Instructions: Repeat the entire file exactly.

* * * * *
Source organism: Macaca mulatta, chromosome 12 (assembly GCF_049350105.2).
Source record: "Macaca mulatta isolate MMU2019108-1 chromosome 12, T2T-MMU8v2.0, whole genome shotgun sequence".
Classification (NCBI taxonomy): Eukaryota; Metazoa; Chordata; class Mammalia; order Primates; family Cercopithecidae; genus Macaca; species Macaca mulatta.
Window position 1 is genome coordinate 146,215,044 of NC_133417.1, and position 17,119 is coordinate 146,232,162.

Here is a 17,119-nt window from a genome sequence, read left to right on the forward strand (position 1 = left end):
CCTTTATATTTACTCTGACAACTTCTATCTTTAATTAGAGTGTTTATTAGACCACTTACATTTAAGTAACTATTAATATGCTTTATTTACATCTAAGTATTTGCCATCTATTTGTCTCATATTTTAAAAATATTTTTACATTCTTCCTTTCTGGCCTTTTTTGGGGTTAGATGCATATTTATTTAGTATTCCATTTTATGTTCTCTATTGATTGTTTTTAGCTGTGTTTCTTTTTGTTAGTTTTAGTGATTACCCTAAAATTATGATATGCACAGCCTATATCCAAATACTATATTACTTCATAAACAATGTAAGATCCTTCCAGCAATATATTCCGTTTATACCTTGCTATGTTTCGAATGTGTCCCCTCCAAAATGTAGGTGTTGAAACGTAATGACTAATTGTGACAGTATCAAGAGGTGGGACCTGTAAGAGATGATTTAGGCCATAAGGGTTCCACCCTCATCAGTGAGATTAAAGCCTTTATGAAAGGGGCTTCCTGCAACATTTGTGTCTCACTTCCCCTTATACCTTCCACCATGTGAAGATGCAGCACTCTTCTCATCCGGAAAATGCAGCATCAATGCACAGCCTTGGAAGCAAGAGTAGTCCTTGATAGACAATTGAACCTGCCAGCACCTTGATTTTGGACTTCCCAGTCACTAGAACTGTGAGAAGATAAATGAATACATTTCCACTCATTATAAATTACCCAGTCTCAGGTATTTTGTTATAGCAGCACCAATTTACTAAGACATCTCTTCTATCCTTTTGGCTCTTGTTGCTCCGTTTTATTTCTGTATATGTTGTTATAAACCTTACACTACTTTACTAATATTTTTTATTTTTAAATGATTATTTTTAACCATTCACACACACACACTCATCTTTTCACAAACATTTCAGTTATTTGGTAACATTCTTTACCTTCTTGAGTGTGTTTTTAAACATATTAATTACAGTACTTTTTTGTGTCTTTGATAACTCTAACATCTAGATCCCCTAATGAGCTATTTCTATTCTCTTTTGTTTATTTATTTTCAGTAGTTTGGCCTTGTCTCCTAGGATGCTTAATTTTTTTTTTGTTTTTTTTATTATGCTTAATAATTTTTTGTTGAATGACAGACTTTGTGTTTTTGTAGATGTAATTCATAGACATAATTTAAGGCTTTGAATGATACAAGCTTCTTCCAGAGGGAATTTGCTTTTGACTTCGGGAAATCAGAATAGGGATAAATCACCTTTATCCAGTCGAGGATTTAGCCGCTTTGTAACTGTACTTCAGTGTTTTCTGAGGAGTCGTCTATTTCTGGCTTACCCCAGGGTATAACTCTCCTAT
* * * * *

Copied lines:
Source organism: Macaca mulatta, chromosome 12 (assembly GCF_049350105.2).
Source record: "Macaca mulatta isolate MMU2019108-1 chromosome 12, T2T-MMU8v2.0, whole genome shotgun sequence".
Classification (NCBI taxonomy): Eukaryota; Metazoa; Chordata; class Mammalia; order Primates; family Cercopithecidae; genus Macaca; species Macaca mulatta.
Window position 1 is genome coordinate 146,215,044 of NC_133417.1, and position 17,119 is coordinate 146,232,162.

Here is a 17,119-nt window from a genome sequence, read left to right on the forward strand (position 1 = left end):
CCTTTATATTTACTCTGACAACTTCTATCTTTAATTAGAGTGTTTATTAGACCACTTACATTTAAGTAACTATTAATATGCTTTATTTACATCTAAGTATTTGCCATCTATTTGTCTCATATTTTAAAAATATTTTTACATTCTTCCTTTCTGGCCTTTTTTGGGGTTAGATGCATATTTATTTAGTATTCCATTTTATGTTCTCTATTGATTGTTTTTAGCTGTGTTTCTTTTTGTTAGTTTTAGTGATTACCCTAAAATTATGATATGCACAGCCTATATCCAAATACTATATTACTTCATAAACAATGTAAGATCCTTCCAGCAATATATTCCGTTTATACCTTGCTATGTTTCGAATGTGTCCCCTCCAAAATGTAGGTGTTGAAACGTAATGACTAATTGTGACAGTATCAAGAGGTGGGACCTGTAAGAGATGATTTAGGCCATAAGGGTTCCACCCTCATCAGTGAGATTAAAGCCTTTATGAAAGGGGCTTCCTGCAACATTTGTGTCTCACTTCCCCTTATACCTTCCACCATGTGAAGATGCAGCACTCTTCTCATCCGGAAAATGCAGCATCAATGCACAGCCTTGGAAGCAAGAGTAGTCCTTGATAGACAATTGAACCTGCCAGCACCTTGATTTTGGACTTCCCAGTCACTAGAACTGTGAGAAGATAAATGAATACATTTCCACTCATTATAAATTACCCAGTCTCAGGTATTTTGTTATAGCAGCACCAATTTACTAAGACATCTCTTCTATCCTTTTGGCTCTTGTTGCTCCGTTTTATTTCTGTATATGTTGTTATAAACCTTACACTACTTTACTAATATTTTTTATTTTTAAATGATTATTTTTAACCATTCACACACACACACTCATCTTTTCACAAACATTTCAGTTATTTGGTAACATTCTTTACCTTCTTGAGTGTGTTTTTAAACATATTAATTACAGTACTTTTTTGTGTCTTTGATAACTCTAACATCTAGATCCCCTAATGAGCTATTTCTATTCTCTTTTGTTTATTTATTTTCAGTAGTTTGGCCTTGTCTCCTAGGATGCTTAATTTTTTTTTTGTTTTTTTTATTATGCTTAATAATTTTTTGTTGAATGACAGACTTTGTGTTTTTGTAGATGTAATTCATAGACATAATTTAAGGCTTTGAATGATACAAGCTTCTTCCAGAGGGAATTTGCTTTTGACTTCGGGAAATCAGAATAGGGATAAATCACCTTTATCCAGTCGAGGATTTAGCCGCTTTGTAACTGTACTTCAGTGTTTTCTGAGGAGTCGTCTATTTCTGGCTTACCCCAGGGTATAACTCTCCTAT